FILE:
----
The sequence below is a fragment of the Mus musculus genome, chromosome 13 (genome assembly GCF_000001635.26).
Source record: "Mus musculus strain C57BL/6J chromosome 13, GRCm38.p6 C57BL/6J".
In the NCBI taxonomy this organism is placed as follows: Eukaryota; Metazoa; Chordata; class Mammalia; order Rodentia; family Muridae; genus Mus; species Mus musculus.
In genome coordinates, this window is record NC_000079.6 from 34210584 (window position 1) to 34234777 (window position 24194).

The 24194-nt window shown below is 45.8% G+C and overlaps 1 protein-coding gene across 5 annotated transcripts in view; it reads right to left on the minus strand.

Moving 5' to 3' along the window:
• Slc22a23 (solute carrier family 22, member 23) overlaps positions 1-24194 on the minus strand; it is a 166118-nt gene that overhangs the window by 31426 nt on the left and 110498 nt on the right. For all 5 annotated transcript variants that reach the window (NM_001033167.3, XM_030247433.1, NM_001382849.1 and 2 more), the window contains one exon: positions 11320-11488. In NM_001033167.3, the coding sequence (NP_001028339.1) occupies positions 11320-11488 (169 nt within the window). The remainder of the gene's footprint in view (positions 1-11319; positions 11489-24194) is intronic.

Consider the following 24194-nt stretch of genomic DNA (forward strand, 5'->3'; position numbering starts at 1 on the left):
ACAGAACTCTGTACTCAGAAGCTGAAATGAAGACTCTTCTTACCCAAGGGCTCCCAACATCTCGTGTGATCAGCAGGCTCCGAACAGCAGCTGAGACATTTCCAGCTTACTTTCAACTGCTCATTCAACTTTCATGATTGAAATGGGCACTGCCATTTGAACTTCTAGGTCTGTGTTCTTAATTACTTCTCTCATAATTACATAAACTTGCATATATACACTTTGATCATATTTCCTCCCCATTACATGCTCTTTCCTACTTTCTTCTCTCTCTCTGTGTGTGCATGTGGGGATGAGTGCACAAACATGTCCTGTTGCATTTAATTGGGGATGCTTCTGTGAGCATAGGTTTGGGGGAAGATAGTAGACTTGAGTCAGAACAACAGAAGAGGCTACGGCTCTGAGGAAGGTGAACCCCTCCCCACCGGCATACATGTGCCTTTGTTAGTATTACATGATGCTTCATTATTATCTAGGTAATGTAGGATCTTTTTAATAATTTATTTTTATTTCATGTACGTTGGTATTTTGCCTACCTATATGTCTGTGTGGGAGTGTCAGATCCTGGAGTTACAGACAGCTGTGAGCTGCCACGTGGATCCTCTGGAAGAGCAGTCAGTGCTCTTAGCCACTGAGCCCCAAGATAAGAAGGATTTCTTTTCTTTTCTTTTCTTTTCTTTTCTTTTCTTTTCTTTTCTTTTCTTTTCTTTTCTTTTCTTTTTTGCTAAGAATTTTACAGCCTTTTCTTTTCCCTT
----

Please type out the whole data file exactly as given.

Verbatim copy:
The sequence below is a fragment of the Mus musculus genome, chromosome 13 (genome assembly GCF_000001635.26).
Source record: "Mus musculus strain C57BL/6J chromosome 13, GRCm38.p6 C57BL/6J".
In the NCBI taxonomy this organism is placed as follows: Eukaryota; Metazoa; Chordata; class Mammalia; order Rodentia; family Muridae; genus Mus; species Mus musculus.
In genome coordinates, this window is record NC_000079.6 from 34210584 (window position 1) to 34234777 (window position 24194).

The 24194-nt window shown below is 45.8% G+C and overlaps 1 protein-coding gene across 5 annotated transcripts in view; it reads right to left on the minus strand.

Moving 5' to 3' along the window:
• Slc22a23 (solute carrier family 22, member 23) overlaps positions 1-24194 on the minus strand; it is a 166118-nt gene that overhangs the window by 31426 nt on the left and 110498 nt on the right. For all 5 annotated transcript variants that reach the window (NM_001033167.3, XM_030247433.1, NM_001382849.1 and 2 more), the window contains one exon: positions 11320-11488. In NM_001033167.3, the coding sequence (NP_001028339.1) occupies positions 11320-11488 (169 nt within the window). The remainder of the gene's footprint in view (positions 1-11319; positions 11489-24194) is intronic.

Consider the following 24194-nt stretch of genomic DNA (forward strand, 5'->3'; position numbering starts at 1 on the left):
ACAGAACTCTGTACTCAGAAGCTGAAATGAAGACTCTTCTTACCCAAGGGCTCCCAACATCTCGTGTGATCAGCAGGCTCCGAACAGCAGCTGAGACATTTCCAGCTTACTTTCAACTGCTCATTCAACTTTCATGATTGAAATGGGCACTGCCATTTGAACTTCTAGGTCTGTGTTCTTAATTACTTCTCTCATAATTACATAAACTTGCATATATACACTTTGATCATATTTCCTCCCCATTACATGCTCTTTCCTACTTTCTTCTCTCTCTCTGTGTGTGCATGTGGGGATGAGTGCACAAACATGTCCTGTTGCATTTAATTGGGGATGCTTCTGTGAGCATAGGTTTGGGGGAAGATAGTAGACTTGAGTCAGAACAACAGAAGAGGCTACGGCTCTGAGGAAGGTGAACCCCTCCCCACCGGCATACATGTGCCTTTGTTAGTATTACATGATGCTTCATTATTATCTAGGTAATGTAGGATCTTTTTAATAATTTATTTTTATTTCATGTACGTTGGTATTTTGCCTACCTATATGTCTGTGTGGGAGTGTCAGATCCTGGAGTTACAGACAGCTGTGAGCTGCCACGTGGATCCTCTGGAAGAGCAGTCAGTGCTCTTAGCCACTGAGCCCCAAGATAAGAAGGATTTCTTTTCTTTTCTTTTCTTTTCTTTTCTTTTCTTTTCTTTTCTTTTCTTTTCTTTTCTTTTCTTTTTTGCTAAGAATTTTACAGCCTTTTCTTTTCCCTT